It’s a rough life, being a blogger.
Well. Not really, but it’s tough when the internet shuts down for 10 seconds and your entry is deleted. All 500 words of it.Regardless of how many times you pressed ‘save draft’. It’s been a time, guys. I have anxiety. Issues. Quickly, apparently, accumulating more. You can add ‘distrust of the internet’ to the list – one day I might even be able to buy the expansion pack. You know what else gives me issues? Airplanes.
Cue me, a frizzy-haired, caffeine-deprived mess, awake for 24 hours on my trek to get to Scotland. I started in Moncton, New Brunswick, flew to Toronto, then to Dublin, and finally to Edinburgh. If I could have made the airport floor my home after landing, I would have.
Thankfully, the university had other plans. I was met at my terminal after collecting my baggage by a Dundee university student ambassador, who quickly took me under wing and told me all the in’s and outs of the university I’d been reading about for the last year and a half. Websites, they’re great, really, but let me tell you how amazing it is to be fed information directly from the source. Another student telling me about how much she loves the university, and how she considers it her home even after two years is nothing short of heartwarming. Even when your eyelids are heavier than your overweight luggage you somehow conned through the terminal gates the day before.
As much as I would love to tell you how I was in awe of the architecture and sights on my to the uni, those damn seats got in my way. Remember those eyelids? So. Heavy. When I opened them, I was here, and being welcomed in before I could even realize it. Being a Canadian, you hear about how nice we apparently are – on a surface level, sure, but people here in Scotland? Warm. Lovely. Inviting – I can’t honestly say enough kind words to describe how easy it has been to acclimate to my new home. I think it has something to do with that delicious, delicious whiskey I keep hearing about, and as an avid researcher I might have to take some notes. Again, for research, of course.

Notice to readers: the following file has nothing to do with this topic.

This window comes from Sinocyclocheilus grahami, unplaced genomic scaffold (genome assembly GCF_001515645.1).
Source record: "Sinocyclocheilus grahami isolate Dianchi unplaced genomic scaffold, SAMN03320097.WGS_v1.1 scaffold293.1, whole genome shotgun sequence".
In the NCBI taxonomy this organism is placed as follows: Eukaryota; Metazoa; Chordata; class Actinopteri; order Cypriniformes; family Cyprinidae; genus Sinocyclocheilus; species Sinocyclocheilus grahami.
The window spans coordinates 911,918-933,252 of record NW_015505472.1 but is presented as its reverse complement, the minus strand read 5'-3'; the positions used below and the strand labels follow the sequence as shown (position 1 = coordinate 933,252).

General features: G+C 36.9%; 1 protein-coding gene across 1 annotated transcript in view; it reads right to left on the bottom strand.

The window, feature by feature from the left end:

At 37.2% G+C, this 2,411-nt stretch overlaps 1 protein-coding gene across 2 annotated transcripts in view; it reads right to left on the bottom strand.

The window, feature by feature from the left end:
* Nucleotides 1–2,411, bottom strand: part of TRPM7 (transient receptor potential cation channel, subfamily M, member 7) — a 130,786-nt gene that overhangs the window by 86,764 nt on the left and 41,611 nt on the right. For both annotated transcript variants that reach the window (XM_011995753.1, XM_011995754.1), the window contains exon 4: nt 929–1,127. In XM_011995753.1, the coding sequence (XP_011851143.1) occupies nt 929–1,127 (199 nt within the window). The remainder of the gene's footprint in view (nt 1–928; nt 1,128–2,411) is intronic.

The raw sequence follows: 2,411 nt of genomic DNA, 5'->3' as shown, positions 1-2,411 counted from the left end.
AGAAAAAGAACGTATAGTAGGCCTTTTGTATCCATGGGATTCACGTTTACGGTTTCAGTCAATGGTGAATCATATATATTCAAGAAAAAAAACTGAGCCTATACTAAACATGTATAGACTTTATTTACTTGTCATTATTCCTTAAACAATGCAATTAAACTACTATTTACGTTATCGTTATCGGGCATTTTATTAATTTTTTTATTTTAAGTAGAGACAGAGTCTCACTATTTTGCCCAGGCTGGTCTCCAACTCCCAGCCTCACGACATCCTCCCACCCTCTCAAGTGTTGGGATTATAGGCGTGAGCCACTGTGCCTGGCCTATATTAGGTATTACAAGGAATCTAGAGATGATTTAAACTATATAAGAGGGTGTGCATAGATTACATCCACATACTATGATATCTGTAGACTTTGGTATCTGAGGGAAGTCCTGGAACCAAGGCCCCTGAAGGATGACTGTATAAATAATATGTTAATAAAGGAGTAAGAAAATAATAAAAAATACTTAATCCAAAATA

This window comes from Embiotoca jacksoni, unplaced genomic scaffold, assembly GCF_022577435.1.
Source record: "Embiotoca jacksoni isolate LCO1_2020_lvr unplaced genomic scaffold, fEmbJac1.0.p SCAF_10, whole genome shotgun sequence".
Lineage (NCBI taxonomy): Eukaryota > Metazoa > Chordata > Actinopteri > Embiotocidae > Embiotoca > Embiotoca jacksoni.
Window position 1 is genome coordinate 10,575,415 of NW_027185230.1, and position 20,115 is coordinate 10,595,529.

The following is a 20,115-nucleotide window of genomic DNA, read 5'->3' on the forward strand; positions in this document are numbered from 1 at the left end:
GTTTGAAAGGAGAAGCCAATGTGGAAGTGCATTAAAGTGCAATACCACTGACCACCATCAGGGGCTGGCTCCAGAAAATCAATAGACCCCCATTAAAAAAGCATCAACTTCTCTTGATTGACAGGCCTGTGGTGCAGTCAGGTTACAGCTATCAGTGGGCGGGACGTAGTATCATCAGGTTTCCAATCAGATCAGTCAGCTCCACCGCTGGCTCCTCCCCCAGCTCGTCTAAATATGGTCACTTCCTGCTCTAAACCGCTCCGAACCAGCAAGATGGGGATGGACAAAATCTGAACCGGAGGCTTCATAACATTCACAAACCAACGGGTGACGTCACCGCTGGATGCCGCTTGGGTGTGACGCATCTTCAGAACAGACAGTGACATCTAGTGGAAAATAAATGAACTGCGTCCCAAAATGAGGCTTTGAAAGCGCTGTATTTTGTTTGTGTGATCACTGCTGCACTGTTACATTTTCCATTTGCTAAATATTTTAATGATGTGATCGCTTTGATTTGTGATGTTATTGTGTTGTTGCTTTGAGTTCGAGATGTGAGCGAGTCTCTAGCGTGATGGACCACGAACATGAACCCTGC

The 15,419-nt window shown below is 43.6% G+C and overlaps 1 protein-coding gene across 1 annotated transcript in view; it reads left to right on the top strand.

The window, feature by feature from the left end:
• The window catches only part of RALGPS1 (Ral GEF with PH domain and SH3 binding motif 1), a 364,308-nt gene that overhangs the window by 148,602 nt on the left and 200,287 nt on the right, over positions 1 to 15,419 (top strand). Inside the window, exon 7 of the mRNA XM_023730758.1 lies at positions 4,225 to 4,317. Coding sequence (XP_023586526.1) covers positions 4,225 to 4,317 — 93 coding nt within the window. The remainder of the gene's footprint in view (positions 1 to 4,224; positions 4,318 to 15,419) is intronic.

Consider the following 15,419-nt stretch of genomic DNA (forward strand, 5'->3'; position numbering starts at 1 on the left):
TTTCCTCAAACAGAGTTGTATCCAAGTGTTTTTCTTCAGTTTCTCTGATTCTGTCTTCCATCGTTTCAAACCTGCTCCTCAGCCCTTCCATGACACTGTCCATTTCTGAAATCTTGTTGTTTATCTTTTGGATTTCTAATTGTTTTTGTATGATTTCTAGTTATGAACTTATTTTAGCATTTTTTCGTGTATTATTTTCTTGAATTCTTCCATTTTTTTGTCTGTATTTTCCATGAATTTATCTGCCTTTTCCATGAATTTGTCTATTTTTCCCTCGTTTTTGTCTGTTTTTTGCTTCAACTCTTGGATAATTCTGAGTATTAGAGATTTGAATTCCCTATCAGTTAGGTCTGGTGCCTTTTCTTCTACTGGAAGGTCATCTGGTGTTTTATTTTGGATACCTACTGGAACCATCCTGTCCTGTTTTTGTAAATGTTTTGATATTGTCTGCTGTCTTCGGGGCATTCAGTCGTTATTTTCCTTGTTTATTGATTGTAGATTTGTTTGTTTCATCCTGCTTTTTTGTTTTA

My flatmates, girls from all over the world, are amazing people who I’m excited to get to know as the year progresses – we’ve all clicked easily, and have been on some adventures already in the short two weeks since we’ve arrived. I may have sold my soul somewhere along the line for how lucky I’ve been thus far, but I can’t pinpoint when.
We made it to The Howff (the Scot word for meeting place) a cemetery gifted to
Dundee by Mary Queen of Scots in 1564, with some of the oldest tombstones I’ve seen in my adventures so far. The flower gardens that encompass the graves are gorgeous, and add an otherworldly feel to the area, even as cars pass by on the roads around it.
This passed Sunday, we ventured straight down Perth to the Dundee University Botanic Gardens, a gorgeous collection of plants inside and out the greenhouses – they even have a highlands Eco structure, and what my friends and I have coined ‘the leaf igloo’ (we couldn’t find a description note on it anywhere, so until then that’s what it’s so
named). I’m excited to make my way there again when Autumn is in full swing, with the leaves turning red and orange and breath is made visible.
On the way to the Botanic Gardens, we passed another large cemetery named the Western Cemetery, framed by stone angels and the Latin inscription of mors vincit omnia- Death conquers all. As a CAHID student, anything with tombstones and ominous inscriptions makes me excited. And notes. They call.